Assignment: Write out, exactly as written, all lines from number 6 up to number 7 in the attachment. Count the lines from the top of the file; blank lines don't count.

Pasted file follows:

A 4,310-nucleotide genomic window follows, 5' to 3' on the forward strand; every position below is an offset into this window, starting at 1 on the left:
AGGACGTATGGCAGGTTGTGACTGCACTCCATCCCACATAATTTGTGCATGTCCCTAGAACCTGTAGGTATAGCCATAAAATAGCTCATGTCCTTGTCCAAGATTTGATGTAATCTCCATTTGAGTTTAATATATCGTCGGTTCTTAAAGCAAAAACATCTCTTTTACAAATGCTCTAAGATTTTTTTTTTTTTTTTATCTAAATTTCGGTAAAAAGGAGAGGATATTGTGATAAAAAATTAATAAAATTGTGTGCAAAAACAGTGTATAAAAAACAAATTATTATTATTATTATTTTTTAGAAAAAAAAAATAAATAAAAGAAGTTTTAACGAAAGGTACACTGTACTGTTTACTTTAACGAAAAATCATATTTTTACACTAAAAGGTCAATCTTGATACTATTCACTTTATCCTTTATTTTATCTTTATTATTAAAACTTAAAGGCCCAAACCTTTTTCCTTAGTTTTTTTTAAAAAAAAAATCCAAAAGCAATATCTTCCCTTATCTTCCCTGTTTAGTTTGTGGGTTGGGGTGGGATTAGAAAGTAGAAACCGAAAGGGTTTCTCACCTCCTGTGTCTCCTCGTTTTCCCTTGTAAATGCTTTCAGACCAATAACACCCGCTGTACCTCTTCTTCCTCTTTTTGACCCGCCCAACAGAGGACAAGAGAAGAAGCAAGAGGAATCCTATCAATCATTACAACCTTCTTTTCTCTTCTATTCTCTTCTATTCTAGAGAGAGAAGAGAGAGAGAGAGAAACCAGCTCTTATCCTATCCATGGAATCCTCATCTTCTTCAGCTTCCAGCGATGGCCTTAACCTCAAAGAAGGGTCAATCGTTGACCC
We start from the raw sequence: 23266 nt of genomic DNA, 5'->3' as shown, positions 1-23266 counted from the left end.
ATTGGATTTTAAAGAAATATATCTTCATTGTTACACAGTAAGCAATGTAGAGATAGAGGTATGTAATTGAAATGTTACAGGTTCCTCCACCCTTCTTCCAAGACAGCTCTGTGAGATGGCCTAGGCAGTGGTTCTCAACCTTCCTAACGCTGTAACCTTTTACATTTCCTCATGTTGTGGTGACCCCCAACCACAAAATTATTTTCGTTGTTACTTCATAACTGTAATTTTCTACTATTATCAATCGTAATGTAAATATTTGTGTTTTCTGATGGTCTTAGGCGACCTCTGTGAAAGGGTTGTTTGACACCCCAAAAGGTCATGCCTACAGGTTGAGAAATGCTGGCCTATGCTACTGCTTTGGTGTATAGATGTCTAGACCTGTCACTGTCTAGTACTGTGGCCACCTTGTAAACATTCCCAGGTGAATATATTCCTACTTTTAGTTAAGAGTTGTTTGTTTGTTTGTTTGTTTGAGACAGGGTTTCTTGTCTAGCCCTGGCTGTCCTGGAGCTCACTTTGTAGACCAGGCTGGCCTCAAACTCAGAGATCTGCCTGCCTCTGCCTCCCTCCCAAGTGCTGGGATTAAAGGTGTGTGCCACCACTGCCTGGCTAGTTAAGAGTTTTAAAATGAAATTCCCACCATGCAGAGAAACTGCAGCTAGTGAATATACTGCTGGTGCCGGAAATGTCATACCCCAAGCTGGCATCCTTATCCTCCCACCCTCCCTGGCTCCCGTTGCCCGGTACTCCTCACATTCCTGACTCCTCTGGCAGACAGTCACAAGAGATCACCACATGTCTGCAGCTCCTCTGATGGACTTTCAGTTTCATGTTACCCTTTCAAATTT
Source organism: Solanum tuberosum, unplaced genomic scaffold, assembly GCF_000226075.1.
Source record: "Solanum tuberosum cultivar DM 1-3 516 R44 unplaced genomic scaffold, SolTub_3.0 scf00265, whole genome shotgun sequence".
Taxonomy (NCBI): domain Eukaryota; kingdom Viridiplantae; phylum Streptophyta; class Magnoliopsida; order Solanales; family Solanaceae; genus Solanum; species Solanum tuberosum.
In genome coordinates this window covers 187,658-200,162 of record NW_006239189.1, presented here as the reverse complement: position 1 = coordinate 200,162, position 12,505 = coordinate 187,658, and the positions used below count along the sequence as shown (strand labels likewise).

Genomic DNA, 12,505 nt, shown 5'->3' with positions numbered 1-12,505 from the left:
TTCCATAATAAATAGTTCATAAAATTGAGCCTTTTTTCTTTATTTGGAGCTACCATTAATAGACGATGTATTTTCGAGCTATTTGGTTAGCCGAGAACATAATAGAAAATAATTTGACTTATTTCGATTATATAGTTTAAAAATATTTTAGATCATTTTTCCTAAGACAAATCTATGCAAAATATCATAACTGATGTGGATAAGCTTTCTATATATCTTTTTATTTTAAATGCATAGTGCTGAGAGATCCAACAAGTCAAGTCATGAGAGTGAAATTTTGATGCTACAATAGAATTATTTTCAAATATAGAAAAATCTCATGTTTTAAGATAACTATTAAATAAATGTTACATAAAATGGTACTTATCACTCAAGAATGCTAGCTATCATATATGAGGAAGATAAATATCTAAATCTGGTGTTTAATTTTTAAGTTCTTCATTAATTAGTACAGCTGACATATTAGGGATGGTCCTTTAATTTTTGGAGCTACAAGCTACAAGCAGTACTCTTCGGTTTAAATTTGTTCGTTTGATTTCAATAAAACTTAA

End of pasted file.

Source record: "Solanum tuberosum cultivar DM 1-3 516 R44 unplaced genomic scaffold, SolTub_3.0 scf00265, whole genome shotgun sequence".
Taxonomy (NCBI): domain Eukaryota; kingdom Viridiplantae; phylum Streptophyta; class Magnoliopsida; order Solanales; family Solanaceae; genus Solanum; species Solanum tuberosum.